Letters: Treasure bond is not us vs. City Hall | ParkRecord.com

Letters: Treasure bond is not us vs. City Hall

Treasure is not us vs. City Hall

Editor:

After reading the recent letter from Mr. Hurd concerning the Treasure Hill Bond vote, I felt compelled to respond. Upon reading the letter, what pained me is the idea that this is a "City" problem. We the citizenry are being asked to "bail out the City" because "they" were unable to come to terms with the owners. The last time I checked, we are a representative democracy. Unless I am entirely mistaken, we elected them into office. "They" are "You and me." The City Council, et al, are your friends, spouses, neighbors, sons and daughters. Do you really think there is an us and them in this deal? Make no mistake, no matter what occurs, the citizenry will pay for this. Whether it's settled with a Bond, settled with a lawsuit or settled with a massive construction project. To fold your arms and say "Fix it" is what many good Commissioners and Council people have been diligently trying to do for decades. These are smart and hardworking people who have tried to resolve this and there is not any easy answer to Treasure Hill. It is certainly not an issue of us versus them. It's an issue of We. We all have a huge stake in this and we all should support the Bond.

Rory Murphy
Park City

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Shoe donations made powerful statement

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Editor:

Thank you, Park City, for the donation of hundreds of pairs of shoes last week. These were placed on the steps of the Utah Capitol on Saturday as a poignant and powerful symbol of the children who were, and remain, separated from their parents at our southern border. The Sunday, July 1, edition of the Salt Lake Tribune featured them on the front page. Your kindness and compassion remind us of the values on which our country was founded.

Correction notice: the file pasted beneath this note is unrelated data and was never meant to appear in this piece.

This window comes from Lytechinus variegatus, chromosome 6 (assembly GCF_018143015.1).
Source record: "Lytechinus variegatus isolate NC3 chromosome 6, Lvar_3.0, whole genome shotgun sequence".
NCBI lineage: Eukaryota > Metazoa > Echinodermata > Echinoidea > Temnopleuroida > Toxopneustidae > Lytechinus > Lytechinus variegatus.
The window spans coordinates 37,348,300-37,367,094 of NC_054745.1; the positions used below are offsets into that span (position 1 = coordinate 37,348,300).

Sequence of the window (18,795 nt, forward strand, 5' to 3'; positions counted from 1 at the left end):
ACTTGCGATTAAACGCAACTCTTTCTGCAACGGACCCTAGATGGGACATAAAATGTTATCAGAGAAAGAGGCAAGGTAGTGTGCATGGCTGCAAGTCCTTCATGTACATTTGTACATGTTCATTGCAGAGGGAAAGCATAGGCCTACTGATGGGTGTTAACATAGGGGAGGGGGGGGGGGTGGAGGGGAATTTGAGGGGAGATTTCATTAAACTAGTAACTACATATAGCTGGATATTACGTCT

Mary McEntire
Park City

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A valuable experience

Editor:

Here's a happy ending: I recently lost my money clip at Home Depot with about $300 cash in it. After checking with their lost and found and leaving my phone number, I was certain I'd never see it again. After all it was just cash with no ID. The cash could have been replaced, but the clip was a gift and had sentimental value. I was pretty bummed. Lo and behold, I got a call four days later that an employee had found it.

The reason I'm telling this story is just to share the fact that this is a place where stuff like this happens. That means way more to me than the cash or the clip.

Ron Reich
Park City